Cancer Screening Specialist

Advanced Gynecology & Surgery

OB/GYNs located in Brooklyn, NY

Are you worried that you’re at a high risk for cancer? Faina Akselrod, MD, FACOG, FACS, and Genia Bekker, MD, FACOG, FACS, at Advanced Gynecology & Surgery in Brooklyn, hear your concerns and openly discuss cancer screening schedules. If you’re in or around New York City and have concerns due to a personal or family history of cancer, book your consultation online or call their office in Sheepshead Bay for available appointments.

Cancer Screening Q & A

Which cancers are screened?

Having regular screenings can find unhealthy tissue in several at-risk areas. Screening for several types of cancer can detect early stages of the disease. Some cancers screened for are:

  • Breast
  • Lung
  • Cervical
  • Colorectal

Speak with Dr. Bekker or Dr. Akselrod for more information about cancer screenings during your next appointment.

What are the recommended cancer screening tests?

The Advanced Gynecology & Surgery team recommends routine cancer screening methods. Mammograms identify tissue in breasts in any stage of cancer. Pap tests identify abnormal cells in your cervix including detection of human papillomavirus (HPV), which can cause abnormal cells.

If your personal history involves irregular Pap tests or you have a family history of cervical cancer, speak with Dr. Akselrod or Dr. Bekker about your screening schedule.

What are the risk factors for cancer screening?

HPV is characterized as either low risk or high risk. Low-risk HPV causes warts, and high-risk HPV can cause cancer. If you’ve been treated for HPV more than once or HPV reoccurs regularly, you need a careful screening process and schedule.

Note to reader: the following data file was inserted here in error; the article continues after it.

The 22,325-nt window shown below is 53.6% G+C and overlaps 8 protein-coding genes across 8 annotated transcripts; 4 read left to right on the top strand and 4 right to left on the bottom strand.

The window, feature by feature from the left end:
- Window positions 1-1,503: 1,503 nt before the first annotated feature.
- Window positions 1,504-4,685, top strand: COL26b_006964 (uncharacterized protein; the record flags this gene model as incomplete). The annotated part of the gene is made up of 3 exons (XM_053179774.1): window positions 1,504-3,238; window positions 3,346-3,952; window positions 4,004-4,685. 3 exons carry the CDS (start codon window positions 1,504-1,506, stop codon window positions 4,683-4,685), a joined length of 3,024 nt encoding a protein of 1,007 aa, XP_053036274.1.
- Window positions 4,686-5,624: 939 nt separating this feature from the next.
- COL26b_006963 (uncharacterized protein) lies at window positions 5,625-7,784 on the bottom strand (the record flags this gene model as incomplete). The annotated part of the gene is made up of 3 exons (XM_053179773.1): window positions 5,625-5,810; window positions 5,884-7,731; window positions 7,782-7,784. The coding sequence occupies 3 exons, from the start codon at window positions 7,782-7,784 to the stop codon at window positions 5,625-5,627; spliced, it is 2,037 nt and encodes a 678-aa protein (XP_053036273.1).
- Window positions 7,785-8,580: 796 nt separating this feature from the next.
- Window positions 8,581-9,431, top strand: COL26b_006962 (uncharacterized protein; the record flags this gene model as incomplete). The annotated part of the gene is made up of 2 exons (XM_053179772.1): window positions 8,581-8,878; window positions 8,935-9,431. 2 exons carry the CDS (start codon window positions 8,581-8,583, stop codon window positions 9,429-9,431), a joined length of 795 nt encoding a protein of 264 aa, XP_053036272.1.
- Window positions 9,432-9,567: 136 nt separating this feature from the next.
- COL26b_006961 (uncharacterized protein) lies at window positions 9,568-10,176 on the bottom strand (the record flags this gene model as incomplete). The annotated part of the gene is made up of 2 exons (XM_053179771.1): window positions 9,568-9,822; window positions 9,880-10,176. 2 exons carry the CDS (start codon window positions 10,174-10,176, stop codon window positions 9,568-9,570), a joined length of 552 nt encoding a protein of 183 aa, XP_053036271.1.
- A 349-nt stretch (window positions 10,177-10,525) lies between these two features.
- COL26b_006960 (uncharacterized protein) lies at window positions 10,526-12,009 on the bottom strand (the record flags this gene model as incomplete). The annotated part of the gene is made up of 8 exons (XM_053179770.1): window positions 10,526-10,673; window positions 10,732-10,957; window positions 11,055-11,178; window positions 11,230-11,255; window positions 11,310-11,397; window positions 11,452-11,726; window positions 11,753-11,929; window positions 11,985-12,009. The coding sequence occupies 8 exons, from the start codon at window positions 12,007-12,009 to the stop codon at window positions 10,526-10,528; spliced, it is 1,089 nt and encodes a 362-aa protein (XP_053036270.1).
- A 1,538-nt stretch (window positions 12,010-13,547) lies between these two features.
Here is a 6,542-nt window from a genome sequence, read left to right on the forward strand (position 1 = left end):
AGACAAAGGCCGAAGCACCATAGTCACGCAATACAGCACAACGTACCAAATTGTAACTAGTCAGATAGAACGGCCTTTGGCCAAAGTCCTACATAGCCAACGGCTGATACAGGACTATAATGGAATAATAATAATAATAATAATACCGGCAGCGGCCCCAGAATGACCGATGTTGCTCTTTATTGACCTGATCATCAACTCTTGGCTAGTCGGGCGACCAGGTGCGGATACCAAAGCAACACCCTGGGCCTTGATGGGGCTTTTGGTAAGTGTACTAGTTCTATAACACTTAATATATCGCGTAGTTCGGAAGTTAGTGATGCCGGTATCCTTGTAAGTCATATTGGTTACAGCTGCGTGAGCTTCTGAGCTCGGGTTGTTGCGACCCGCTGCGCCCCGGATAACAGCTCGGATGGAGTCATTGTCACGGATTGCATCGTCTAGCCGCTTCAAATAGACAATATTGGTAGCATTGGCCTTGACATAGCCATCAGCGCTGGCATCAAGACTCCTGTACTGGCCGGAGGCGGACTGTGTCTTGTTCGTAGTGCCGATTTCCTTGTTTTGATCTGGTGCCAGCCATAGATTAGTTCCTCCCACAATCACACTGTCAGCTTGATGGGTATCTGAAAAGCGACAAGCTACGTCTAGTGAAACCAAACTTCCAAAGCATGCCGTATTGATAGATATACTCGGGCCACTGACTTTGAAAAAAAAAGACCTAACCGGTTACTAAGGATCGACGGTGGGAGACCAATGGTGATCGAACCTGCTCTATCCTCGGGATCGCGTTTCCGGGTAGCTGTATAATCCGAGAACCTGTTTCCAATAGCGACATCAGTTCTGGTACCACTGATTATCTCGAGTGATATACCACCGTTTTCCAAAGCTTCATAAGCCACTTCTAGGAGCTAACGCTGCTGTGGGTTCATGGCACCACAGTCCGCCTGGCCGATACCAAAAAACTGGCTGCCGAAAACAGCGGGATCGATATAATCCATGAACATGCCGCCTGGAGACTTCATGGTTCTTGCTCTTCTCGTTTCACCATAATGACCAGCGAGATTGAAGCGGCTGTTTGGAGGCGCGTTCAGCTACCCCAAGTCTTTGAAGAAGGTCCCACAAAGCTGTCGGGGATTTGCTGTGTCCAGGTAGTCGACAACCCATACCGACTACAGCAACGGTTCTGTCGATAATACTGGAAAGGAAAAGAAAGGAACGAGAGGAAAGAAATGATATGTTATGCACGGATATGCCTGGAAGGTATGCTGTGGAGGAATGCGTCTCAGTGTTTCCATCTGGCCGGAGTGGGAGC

Regular screening and testing provide early detection of cervical cancers. With early detection, you can look forward to a cure from cervical cancer.

How often should I be screened for cancer?

Dr. Bekker and Dr. Akselrod recommend following the guidelines of the American Cancer Society for cancer screening. By the age of 21, women should have their first Pap test to check for abnormal cells such as HPV.

Between the ages of 21-29, you can expect a Pap test every three years. If you’re 30-65, you should receive a Pap test and HPV screening once every five years. Women over 65 do not need regular screening unless they have a cervical pre-cancer diagnosis.

The Advanced Gynecology & Surgery team suggests more frequent testing and screening if you have a personal or family history of cervical cancer.

Discuss how often you need cancer screening and cancer prevention practices with Dr. Akselrod or Dr. Bekker. Call their office today for your appointment about cancer screening or book your visit online at your earliest convenience.